May 10, 2016

"In the end, however, your answer is the only one that will count."

"And the next time you are about to ask someone else, 'Is it worth it?' don’t."

ADDED: I couldn't understand how the author could say that a bike he bought last year had lasted "far more than twice as long" as "some comparable models." How short a life span do those other bikes have — like 3 months?

It's very easy to imagine that you're doing — as he puts it — "a little mental math" as you look at something expensive and decide it will last a long time and provide more enjoyment. You can spend a lot of money after you liberate yourself to think in those terms.

OH: The mystery of the long-lasting-1-year-old bike is solved if — and only if — you click through to his earlier article, which begins "Eleven years ago, I needed a new bike...." The article I read just says "Last year, I wrote about a $5,000 road bike that I bought." There's something about those 2 verbs in sequence — I wrote... I bought — that makes it look like the same time period. The reader shouldn't have to generate questions and research them to get through the reasoning of the essay at hand.

The older article contains the assertion "It replaces five other bikes." I still wonder what's wrong with those other bikes that they only last 2 years, but it seems he's comparing his bike to the "plastic bikes (carbon fiber)" used by the "guys I ride with." So the other guys have unusually transitory bikes, which is what makes them comparable, presumably. Not those aluminum bikes ordinary people buy. Actually, it's not that the other guys' "plastic" bikes are wearing out. It's just that they're the kind of guys who spring for a new model of bike every 2 years.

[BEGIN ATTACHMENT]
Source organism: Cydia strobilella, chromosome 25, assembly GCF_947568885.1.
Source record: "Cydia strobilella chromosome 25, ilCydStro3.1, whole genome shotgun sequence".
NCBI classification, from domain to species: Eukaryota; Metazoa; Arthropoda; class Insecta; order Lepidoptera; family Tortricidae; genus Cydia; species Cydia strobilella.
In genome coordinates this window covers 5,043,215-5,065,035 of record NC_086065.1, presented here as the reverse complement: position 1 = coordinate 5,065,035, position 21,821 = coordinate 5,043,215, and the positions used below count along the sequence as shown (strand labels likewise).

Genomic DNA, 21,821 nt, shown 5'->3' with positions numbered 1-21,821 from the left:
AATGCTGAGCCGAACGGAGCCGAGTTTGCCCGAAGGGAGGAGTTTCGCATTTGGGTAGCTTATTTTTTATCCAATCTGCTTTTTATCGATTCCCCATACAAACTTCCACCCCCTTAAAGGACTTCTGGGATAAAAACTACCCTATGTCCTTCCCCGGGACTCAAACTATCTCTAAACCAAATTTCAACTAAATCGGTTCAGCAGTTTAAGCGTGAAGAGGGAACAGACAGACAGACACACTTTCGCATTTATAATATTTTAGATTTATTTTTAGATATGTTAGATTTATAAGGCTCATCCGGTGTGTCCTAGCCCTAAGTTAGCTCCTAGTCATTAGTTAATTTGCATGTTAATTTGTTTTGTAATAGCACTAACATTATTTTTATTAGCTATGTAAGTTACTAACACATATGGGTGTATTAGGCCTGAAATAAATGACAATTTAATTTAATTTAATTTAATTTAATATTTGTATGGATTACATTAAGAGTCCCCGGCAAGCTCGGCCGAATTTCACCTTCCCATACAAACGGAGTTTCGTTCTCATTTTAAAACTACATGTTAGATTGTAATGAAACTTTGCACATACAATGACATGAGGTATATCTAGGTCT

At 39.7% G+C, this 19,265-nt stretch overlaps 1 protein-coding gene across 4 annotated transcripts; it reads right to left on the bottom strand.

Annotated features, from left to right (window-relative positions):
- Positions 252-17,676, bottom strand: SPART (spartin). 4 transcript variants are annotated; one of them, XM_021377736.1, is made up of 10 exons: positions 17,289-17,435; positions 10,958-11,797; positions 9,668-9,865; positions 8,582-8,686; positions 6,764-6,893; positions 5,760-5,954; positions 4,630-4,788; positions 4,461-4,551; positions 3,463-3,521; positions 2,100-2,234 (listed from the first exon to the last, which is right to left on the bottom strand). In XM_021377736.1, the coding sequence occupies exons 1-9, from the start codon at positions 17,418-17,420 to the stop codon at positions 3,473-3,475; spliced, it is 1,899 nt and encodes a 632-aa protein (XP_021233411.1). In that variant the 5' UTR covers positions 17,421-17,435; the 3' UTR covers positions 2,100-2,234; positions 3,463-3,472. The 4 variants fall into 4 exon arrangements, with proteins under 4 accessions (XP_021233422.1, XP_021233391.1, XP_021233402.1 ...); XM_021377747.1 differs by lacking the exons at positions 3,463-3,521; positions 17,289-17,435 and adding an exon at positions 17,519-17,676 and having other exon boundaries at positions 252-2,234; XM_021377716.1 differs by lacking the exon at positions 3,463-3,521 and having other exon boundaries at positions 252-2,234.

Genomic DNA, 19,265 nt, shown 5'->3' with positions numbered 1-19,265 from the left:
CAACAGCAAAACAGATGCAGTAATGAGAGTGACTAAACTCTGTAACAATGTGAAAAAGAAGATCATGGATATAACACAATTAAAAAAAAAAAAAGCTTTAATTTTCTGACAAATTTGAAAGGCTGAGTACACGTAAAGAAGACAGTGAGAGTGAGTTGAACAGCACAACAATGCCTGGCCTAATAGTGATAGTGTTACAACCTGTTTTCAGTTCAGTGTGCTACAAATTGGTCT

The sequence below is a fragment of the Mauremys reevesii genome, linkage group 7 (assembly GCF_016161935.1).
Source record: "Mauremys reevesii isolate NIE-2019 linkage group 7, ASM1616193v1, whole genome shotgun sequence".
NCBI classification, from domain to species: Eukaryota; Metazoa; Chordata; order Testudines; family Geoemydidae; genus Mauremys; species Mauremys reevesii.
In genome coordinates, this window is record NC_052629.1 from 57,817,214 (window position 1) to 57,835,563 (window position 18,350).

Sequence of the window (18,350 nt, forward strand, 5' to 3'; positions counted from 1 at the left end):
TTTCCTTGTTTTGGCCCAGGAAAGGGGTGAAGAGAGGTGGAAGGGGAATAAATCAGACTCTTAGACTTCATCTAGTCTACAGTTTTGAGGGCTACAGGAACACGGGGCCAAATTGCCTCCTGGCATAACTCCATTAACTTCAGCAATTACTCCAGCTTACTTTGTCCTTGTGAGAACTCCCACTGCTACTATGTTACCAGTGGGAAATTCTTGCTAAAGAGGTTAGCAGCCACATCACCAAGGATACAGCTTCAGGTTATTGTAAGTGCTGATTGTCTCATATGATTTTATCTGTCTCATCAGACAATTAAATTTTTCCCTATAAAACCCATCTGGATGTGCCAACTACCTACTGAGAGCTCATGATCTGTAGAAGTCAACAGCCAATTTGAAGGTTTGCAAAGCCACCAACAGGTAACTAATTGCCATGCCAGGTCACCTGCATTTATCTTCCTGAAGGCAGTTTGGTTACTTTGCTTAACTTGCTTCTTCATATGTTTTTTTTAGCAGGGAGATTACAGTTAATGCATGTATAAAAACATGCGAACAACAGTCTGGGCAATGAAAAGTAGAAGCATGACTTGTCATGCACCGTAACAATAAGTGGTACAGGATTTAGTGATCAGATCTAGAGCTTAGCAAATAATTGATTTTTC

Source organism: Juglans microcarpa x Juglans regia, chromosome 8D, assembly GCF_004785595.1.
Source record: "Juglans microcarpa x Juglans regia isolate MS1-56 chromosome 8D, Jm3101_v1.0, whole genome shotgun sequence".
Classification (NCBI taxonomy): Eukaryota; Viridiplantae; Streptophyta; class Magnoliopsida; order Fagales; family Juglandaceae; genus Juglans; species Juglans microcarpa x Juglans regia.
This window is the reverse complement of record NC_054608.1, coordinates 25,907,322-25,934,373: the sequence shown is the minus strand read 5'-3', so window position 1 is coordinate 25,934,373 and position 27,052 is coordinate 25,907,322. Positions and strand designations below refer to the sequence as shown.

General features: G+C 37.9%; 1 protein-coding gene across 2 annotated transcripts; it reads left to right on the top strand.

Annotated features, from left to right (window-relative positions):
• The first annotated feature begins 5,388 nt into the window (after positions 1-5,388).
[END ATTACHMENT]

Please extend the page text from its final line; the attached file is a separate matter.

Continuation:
So it's the psychology of the mind that doesn't buy the $5,000 bike that causes the "comparable" bike not last: "[W]hen you buy cheap stuff, you get bored with it. I do not get bored with this bike, and that is why it is saving me money."

Do you get bored with cheap stuff? The newer article refutes that assertion, since it goes on to talk about a $9 ice cream scoop that works really well and that gives pleasure in part because of it was so cheap: "what makes it memorable to me is that it feels like a steal."

58 comments:

Ignorance is Bliss said...

In case anyone is wondering, no, reading that article is not worth it.

traditionalguy said...

When a $5,000 mountain bike is the example of having a really good experience, you know the price of oil is going up fast again.

rhhardin said...

He leaves out opportunity cost. If you spend it on this then you can't spend it on that. That may be worth more to you.

Can't Afford

Phil 3:14 said...

Where's the cost/utility curve?

rhhardin said...

Bicycle life depends on the components, all of which wear but can be replaced.

You replace a cheap bike when too many of the components need repair at once, and it's cheaper to buy a whole bike than the components individually.

rhhardin said...

The most I've paid for a bike is $150, and I have over 300,000 miles on bicycles now. I've been through maybe a half dozen bikes. You get pretty consistently about 50,000 miles on a bike before reaching the too-many-components stage.

Phil 3:14 said...

If you're going to ask the "is it worth it?" question, at least up the ante a bit.

rhhardin said...

One big failing component is the rear axle. Freewheels give you axle failure because half the load is put on the center of the axle. They've been replaced mostly by casettes, which look the same externally but put the load on the ends of the axle instead. Which you have depends on the design of the hub itself.

Chainwheel teeth wear down until the chain skips under start-up pressure, and freewheel teeth hook on favorite gears and cause single-tooth skips under moderate pressure.

Gear cables break from flexing.

Brake cables rarely break if you don't use the brakes much, which is characteristic of the distance rider. Otherwise they break from flexing.

Brake pads of various kinds need similar replacement.

Individually these parts can cost a bundle because you're paying for inventory costs; all at once on a cheap bike they're worth it, if you need them all.

rhhardin said...

If you replace the chain you have to replace the freewheel or casette at the same time. It's better to let the chain "stretch" until it causes a serious problem on the chainwheel, because of this hassle.

rhhardin said...

One curious physics fact is that the driving gear (chainwheel) wears much differently from the driven gear (freewheel). The former wears down flat and the latter gets hooked teeth.